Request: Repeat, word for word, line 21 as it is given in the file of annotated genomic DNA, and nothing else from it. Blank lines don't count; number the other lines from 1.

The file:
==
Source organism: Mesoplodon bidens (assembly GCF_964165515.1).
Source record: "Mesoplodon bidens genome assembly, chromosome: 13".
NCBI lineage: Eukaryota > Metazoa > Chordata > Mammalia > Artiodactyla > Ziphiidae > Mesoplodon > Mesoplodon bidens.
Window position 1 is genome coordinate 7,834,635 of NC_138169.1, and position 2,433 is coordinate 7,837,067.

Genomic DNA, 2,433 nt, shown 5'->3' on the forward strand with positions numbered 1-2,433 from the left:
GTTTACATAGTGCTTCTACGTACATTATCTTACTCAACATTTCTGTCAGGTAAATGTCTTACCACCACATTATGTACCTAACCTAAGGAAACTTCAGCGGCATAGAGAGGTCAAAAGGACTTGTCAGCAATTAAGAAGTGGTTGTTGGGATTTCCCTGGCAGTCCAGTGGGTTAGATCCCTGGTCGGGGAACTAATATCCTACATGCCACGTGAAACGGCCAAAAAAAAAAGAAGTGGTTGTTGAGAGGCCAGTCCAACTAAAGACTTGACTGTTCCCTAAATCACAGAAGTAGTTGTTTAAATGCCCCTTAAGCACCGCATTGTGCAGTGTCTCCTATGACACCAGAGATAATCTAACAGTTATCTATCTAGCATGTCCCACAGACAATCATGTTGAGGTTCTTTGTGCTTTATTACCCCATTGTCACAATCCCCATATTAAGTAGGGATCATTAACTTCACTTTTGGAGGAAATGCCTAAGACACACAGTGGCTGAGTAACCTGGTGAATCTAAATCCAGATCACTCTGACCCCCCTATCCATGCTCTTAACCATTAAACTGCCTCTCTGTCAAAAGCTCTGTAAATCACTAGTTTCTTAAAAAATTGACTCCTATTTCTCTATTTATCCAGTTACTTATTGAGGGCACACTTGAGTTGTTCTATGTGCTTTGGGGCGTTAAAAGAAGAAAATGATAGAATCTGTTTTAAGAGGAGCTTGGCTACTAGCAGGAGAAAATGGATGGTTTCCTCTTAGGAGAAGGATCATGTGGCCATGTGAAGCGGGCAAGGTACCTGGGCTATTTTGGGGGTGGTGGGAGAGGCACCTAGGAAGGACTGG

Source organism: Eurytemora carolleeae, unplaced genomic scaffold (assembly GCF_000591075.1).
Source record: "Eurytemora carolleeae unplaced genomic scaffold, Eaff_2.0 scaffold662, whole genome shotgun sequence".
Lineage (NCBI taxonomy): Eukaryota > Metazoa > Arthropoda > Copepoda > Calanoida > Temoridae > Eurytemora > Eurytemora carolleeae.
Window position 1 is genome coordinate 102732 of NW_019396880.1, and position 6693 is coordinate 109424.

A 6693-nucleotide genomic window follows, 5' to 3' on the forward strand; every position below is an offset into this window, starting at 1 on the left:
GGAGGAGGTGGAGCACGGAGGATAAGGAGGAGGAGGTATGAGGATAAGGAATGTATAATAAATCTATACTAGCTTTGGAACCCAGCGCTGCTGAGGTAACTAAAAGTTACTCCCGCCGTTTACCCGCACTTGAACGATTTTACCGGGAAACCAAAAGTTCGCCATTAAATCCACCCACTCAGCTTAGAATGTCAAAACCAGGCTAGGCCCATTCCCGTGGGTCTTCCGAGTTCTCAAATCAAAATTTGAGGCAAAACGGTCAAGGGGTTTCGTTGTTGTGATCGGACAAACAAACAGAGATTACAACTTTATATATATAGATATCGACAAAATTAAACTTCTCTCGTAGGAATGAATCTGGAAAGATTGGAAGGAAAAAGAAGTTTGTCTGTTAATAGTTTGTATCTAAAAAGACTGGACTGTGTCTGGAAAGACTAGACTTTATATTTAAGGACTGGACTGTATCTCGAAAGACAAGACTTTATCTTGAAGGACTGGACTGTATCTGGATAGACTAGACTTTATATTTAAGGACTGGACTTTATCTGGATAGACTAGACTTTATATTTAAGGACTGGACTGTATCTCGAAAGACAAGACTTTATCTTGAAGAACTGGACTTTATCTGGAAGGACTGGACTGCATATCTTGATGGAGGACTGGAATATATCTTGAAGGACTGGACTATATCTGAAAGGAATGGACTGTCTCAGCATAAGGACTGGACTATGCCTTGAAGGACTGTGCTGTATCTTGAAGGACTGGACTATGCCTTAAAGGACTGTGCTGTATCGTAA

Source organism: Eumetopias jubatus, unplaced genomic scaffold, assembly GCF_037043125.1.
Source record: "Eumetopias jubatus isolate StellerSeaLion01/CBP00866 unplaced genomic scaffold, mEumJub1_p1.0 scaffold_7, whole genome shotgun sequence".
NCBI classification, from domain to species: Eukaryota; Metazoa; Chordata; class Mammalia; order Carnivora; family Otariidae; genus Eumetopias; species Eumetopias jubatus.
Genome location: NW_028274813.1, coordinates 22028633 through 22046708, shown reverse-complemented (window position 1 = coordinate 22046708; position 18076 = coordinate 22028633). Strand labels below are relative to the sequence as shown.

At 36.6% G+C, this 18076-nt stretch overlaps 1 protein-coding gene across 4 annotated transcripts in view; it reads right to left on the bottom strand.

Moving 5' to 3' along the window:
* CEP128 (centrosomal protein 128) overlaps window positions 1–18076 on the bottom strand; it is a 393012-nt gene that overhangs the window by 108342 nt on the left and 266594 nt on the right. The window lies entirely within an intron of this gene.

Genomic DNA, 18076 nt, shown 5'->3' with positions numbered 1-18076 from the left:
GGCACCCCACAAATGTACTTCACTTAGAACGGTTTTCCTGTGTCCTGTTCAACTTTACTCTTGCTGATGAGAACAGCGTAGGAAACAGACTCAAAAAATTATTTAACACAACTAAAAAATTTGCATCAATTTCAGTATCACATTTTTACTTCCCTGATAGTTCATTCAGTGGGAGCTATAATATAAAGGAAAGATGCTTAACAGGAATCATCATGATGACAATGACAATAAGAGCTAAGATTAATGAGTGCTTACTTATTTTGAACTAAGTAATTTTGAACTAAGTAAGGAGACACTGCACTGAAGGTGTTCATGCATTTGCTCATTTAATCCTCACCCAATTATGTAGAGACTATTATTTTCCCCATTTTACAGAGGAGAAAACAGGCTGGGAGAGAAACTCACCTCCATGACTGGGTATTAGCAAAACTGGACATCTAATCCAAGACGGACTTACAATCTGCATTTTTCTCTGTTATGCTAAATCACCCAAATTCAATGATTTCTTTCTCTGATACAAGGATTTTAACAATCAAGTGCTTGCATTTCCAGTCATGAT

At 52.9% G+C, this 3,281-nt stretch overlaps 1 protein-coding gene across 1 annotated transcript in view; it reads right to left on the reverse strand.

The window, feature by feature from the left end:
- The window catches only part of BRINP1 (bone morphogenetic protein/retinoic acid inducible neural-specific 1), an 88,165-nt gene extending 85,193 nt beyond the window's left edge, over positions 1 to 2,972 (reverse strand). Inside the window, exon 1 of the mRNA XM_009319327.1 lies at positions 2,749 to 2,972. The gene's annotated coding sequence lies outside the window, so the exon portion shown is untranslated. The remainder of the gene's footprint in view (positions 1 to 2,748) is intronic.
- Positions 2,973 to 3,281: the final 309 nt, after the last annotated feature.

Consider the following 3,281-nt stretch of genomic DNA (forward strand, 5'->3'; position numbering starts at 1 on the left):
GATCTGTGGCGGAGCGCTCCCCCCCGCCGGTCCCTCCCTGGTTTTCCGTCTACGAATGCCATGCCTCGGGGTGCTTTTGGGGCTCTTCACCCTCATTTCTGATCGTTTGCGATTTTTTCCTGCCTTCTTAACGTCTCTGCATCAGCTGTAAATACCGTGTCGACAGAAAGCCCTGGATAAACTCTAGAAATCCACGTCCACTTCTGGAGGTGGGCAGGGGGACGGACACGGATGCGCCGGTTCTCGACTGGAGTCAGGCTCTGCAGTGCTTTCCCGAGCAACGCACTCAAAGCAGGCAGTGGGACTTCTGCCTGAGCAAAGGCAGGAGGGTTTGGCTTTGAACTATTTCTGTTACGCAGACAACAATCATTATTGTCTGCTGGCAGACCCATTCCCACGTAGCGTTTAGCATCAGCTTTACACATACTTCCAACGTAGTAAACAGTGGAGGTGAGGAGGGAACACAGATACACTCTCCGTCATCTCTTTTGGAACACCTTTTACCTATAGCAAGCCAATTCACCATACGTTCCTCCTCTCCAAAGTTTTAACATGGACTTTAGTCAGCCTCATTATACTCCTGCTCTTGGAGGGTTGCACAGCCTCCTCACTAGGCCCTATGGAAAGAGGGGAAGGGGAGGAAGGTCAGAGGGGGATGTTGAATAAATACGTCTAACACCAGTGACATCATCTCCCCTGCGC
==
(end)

GGCACCCCACAAATGTACTTCACTTAGAACGGTTTTCCTGTGTCCTGTTCAACTTTACTCTTGCTGATGAGAACAGCGTAGGAAACAGACTCAAAAAATTATTTAACACAACTAAAAAATTTGCATCAATTTCAGTATCACATTTTTACTTCCCTGATAGTTCATTCAGTGGGAGCTATAATATAAAGGAAAGATGCTTAACAGGAATCATCATGATGACAATGACAATAAGAGCTAAGATTAATGAGTGCTTACTTATTTTGAACTAAGTAATTTTGAACTAAGTAAGGAGACACTGCACTGAAGGTGTTCATGCATTTGCTCATTTAATCCTCACCCAATTATGTAGAGACTATTATTTTCCCCATTTTACAGAGGAGAAAACAGGCTGGGAGAGAAACTCACCTCCATGACTGGGTATTAGCAAAACTGGACATCTAATCCAAGACGGACTTACAATCTGCATTTTTCTCTGTTATGCTAAATCACCCAAATTCAATGATTTCTTTCTCTGATACAAGGATTTTAACAATCAAGTGCTTGCATTTCCAGTCATGAT